Hello! My name is Mrs. Clark. Please join me as I travel to study the mammals of Nova Scotia!

Saturday, April 9, 2011

Westward Ho!


As I look back on the Earthwatch Mammal Expedition I cannot even put into words the experience it has been in Nova Scotia. The entire time I was surrounded by wonderful smart people, the housing, weather, and food were awesome. My mind is full of a multitude of new information and I know with stick with me forever. Much of this information was on the blog but there is yet more. Spending time outside while contributing to the research of Dr. Neumann and Dr. Buesching's data was very enjoyable. I had no major technology failure and kept in good contact with my students and community while on expedition. I would highly suggest to anyone who saw themselves in my shoes for any or all of my Earthwatch expedition to have as many conversations with me as they want when I am back. This is because until you experience Earthwatch Expeditions you cannot put your mind around what it has to offer you.

New Lingo and BIG Mammals Seen

Our PI(Principal Investigators) Dr. Chris Neumann and Dr. Christina Buesching are from England and Germany. Often our Earthwatch team was somewhat confused by what they had said or asked us to do and they were speaking english and the foreign country was only Canada. Here are some of the new words we had to learn:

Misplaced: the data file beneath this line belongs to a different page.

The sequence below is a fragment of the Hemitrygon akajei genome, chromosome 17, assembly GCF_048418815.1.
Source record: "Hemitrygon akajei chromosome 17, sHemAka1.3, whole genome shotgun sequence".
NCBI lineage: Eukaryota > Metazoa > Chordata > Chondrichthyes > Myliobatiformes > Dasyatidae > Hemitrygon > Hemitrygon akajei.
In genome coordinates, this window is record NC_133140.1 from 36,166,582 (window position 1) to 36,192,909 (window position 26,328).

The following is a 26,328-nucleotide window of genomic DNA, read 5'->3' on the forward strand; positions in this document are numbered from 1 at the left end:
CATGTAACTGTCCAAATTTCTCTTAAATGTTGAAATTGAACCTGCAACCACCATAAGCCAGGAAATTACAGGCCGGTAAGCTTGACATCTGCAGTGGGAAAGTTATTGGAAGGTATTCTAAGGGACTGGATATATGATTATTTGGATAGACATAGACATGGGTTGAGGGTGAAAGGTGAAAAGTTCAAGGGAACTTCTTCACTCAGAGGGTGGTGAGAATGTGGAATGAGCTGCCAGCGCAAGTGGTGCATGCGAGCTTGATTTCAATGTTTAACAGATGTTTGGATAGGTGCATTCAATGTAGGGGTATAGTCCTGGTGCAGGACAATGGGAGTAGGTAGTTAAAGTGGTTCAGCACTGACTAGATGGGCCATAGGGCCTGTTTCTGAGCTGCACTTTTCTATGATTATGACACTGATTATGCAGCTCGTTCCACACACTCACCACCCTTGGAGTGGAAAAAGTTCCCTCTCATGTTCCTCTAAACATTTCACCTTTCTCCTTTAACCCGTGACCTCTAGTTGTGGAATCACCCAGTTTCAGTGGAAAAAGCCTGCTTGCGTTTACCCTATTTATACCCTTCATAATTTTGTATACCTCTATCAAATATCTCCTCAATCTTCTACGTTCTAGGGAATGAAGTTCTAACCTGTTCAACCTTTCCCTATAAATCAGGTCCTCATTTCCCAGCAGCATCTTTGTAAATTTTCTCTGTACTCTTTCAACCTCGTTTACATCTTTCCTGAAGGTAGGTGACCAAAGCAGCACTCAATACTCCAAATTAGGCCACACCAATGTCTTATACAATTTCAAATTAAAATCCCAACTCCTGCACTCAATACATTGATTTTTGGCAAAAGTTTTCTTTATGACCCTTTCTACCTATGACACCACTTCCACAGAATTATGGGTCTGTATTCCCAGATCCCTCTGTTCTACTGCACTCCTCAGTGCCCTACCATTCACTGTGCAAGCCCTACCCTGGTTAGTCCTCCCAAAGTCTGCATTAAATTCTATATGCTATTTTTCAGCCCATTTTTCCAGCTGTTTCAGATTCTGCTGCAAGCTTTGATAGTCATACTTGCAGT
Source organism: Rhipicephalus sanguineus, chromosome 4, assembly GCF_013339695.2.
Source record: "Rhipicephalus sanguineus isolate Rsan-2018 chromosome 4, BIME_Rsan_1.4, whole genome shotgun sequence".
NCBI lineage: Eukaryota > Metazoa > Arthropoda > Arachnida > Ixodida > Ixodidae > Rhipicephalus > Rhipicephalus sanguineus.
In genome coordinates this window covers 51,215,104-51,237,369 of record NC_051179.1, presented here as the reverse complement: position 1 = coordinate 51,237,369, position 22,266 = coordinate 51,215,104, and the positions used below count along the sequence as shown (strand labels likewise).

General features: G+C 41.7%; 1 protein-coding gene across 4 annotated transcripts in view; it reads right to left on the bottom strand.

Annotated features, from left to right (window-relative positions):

Sticking plaster
Wellingtons/wellies
Head Torch
Rubbish bag
Blunderbus
Cooker
Kitchen roll
Beaker
Car park
Tube

For example: Mrs. Clark take a piece of the kitchen roll on the cooker and dry the beaker.
Translation: Mrs Clark use a piece of paper towel from on the stove to dry the cup.

Here are the other ones in order from the list above: band aid, rubber boots, head lamp, gun, stove, paper towel, cup, parking lot, and subway.

At the Seaside Adjunct of Keji we hiked 5 miles along the coast and saw our largest mammals yet! Take a look at the seal, this one was posing for the picture most of the rest were swimming in the Atlantic. Additionally, 2 porcpines were seen! Very few on the team had ever seen a wild porcupine so it was very exciting.

Friday, April 8, 2011

You can do this too!

If you could travel to anywhere to conduct environmental research where would you go and what would you start research on?
Students go to http://www.earthwatch.org/expedition/teenteam and learn about the Earthwatch expeditions YOU as a student can take part in called the Earthwatch teen team.

Of all the students in your class who should be nominated for an Earthwatch expedition by me? Explain why.
Who is the next Suring teacher who should apply for an expedition like I am on? Explain why.


Teachers take a look too for the educator section on Live From the Field program at http://www.earthwatch.org/aboutus/education/edopp/lff/. Start preparing now for the next application deadline which is September.
Several new posts are up for yesterday and today. Make sure to read them all and learn.

Animals in Action


When researchers want to see animals in action we might use a trail camera instead of sitting and waiting for hours when the animals may never show up until dark and our eyes cannot even see the animal well. Let’s say we found a badger burrow called a sett. We can follow the pathway in and out of the sett and place a camera where the badgers go underground.
Researcher's or hunter's check the time and go back at the proper time to have a chance to see or trap the animal. Here are some of the trail camera pictures we got. What are the advantages and disadvantages cameras for research?

Thursday, April 7, 2011

End of Trapping

The Cooks Lake small mammal research is completed for our team. Due to rain and the snow melt we were moved to the control site not the previously logged site